Consumer hunger for take-out and delivery food was not strong enough to save NPC International Inc., the largest franchisee of Pizza Hut restaurants in the U.S., which filed for bankruptcy protection Wednesday after coronavirus-related shutdowns added to a long-playing dip in popularity for the ubiquitous brand.
Confirming rumors that had been swirling this week, Kansas-based NPC International said in a statement it has entered into a restructuring support agreement with its lenders to “substantially reduce NPC’s long-term debt and strengthen the company’s capital structure.”
The company has $903 million in debt and has pre-negotiated a restructuring agreement with about 90% of its first-lien lenders and 17% of second lien lenders, according to Bloomberg. The plan is aimed at reducing the company’s debt, with first-lien lenders taking equity and potentially participating in a new cash injection. It also includes the sale of at least part of the company’s restaurants, Bloomberg said.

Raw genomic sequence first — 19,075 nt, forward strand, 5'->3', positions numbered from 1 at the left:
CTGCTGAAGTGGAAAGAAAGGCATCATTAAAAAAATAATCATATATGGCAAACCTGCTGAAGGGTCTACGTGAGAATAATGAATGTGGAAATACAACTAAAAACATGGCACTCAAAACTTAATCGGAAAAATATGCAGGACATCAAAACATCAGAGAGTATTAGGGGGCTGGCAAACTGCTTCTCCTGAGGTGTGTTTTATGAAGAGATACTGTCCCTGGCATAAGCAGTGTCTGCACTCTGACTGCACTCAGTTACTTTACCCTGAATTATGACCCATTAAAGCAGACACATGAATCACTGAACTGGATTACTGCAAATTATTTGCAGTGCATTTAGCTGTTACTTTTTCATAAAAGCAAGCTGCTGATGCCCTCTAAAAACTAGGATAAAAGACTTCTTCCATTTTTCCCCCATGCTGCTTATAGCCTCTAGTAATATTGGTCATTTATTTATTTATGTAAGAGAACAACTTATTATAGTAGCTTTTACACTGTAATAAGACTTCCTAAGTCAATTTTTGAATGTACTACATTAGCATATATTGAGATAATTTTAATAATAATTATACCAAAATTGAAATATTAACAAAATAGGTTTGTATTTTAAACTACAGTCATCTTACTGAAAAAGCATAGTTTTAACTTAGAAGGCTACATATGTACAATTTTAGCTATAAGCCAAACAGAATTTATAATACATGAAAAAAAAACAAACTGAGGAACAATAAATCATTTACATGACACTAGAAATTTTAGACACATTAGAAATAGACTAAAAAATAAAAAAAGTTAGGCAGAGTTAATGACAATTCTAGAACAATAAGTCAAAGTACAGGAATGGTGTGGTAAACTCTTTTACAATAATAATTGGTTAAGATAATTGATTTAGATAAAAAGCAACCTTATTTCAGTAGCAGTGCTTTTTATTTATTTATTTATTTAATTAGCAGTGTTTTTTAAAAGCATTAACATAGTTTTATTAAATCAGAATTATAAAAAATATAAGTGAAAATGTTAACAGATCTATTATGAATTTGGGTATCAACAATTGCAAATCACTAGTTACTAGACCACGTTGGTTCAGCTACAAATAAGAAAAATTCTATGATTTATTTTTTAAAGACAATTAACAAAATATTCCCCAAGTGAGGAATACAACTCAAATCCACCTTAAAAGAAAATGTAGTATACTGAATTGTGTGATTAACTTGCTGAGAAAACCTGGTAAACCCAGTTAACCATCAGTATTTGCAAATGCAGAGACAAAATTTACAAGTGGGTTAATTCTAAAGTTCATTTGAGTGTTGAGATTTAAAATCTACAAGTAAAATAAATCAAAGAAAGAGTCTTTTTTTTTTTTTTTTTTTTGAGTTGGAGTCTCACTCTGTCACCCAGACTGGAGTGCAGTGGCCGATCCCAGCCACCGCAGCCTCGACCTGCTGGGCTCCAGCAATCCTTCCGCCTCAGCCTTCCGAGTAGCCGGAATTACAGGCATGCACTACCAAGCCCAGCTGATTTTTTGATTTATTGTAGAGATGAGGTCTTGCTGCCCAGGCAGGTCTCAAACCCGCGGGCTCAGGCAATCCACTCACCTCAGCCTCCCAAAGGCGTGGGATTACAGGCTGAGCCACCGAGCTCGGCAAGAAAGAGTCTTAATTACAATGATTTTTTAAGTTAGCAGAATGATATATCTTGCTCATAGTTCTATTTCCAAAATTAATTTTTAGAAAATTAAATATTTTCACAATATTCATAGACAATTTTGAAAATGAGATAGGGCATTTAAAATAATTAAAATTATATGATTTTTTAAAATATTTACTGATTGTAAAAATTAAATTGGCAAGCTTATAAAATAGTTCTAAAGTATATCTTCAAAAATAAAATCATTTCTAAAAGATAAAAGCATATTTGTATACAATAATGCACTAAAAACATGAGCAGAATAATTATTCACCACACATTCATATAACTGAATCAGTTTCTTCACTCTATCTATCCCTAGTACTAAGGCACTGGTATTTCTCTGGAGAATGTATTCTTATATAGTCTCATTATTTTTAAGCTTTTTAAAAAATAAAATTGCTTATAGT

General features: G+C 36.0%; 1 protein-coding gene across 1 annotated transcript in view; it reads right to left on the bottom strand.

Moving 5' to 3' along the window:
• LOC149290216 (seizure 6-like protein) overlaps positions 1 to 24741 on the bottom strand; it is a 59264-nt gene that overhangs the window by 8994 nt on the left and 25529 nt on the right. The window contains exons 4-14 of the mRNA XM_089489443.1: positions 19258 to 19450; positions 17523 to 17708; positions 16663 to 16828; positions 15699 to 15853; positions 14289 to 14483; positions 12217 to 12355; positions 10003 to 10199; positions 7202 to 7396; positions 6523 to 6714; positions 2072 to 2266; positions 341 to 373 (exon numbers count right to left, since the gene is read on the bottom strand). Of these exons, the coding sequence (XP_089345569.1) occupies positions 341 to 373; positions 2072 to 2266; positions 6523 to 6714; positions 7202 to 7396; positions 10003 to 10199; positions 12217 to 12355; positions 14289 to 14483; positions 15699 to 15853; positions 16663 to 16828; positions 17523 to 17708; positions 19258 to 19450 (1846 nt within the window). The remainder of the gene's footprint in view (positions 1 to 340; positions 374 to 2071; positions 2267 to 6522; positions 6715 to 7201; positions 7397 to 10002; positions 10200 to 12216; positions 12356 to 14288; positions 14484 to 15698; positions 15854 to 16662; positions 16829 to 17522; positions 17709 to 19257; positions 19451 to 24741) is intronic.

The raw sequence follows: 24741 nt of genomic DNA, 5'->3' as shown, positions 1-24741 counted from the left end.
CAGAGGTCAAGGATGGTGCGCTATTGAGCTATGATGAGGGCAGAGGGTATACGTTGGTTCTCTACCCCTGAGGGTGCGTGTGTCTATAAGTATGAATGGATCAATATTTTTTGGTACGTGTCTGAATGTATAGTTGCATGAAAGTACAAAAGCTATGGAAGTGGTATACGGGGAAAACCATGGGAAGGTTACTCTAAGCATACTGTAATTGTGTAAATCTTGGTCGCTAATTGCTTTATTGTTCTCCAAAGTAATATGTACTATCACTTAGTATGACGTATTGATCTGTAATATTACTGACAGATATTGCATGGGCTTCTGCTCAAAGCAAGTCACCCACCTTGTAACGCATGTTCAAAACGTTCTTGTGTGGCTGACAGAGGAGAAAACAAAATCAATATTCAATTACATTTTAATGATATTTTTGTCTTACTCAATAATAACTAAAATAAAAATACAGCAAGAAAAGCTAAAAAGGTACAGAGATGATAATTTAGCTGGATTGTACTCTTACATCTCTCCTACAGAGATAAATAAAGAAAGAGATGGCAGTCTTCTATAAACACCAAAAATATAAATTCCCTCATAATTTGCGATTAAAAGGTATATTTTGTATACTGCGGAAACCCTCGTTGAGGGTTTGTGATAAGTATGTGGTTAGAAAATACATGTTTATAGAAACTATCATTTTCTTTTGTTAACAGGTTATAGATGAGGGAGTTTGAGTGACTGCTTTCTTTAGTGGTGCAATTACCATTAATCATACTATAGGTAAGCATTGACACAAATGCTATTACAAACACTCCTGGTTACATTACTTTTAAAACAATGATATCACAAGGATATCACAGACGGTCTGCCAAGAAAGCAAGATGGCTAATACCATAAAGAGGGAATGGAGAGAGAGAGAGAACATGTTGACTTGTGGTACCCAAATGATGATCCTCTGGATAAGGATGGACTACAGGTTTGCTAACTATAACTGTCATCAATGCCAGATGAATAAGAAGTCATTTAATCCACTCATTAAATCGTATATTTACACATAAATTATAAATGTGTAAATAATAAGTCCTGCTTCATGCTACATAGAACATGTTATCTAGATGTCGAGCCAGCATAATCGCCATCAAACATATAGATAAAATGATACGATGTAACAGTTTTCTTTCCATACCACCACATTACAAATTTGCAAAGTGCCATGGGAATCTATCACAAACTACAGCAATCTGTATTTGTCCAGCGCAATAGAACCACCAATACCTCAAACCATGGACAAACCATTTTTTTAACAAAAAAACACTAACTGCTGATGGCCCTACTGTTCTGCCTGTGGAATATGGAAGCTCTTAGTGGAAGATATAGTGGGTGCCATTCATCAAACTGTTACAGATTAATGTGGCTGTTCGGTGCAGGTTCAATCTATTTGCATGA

Rising commodities costs and a “higher level of financial leverage,” presented challenges to the restaurant operator, Jon Weber, chief executive and president of NPC’s Pizza Hut division, said in the statement.
NPC owns 1,225 Pizza Hut locations, 385 Wendy’s restaurants, has 7,500 full-time employees, about 28,500 part-time workers, and operates in 30 states and the District of Columbia, according to the company which said he aims to keep its locations open and keep paying workers.
In a statement, Pizza Hut said it hopes the restructuring will help “NPC’s Pizza Hut restaurants generate the same momentum we are seeing throughout the Pizza Hut U.S. business,” which in May posted its highest delivery and carry-out average sales week in the past eight years.
But Pizza Hut as a brand has faced challenges from the rise of competitors for years. When quarterly results for the brand’s parent company, Yum Brands, were released in late April, measuring sales through March 31, worldwide system sales, excluding foreign currency translation, dipped 2% at sister brand KFC and dropped 9% at Pizza Hut, with the dips partially offset by 4% sales growth at Taco Bell.
“These challenges have been magnified recently by the impact and uncertainty of Covid-19.”
NPC International is the largest franchisee of any restaurant concept in the U.S., based on location counts. Based in Leawood, Kansas, the company has long been the backbone of Pizza Hut’s franchise community. But even before the pandemic, the company sought help from restructuring advisors, according to Bloomberg. Restaurants across the country have been hit hard by closures mandated as the nation tries to curb the spread of Covid-19.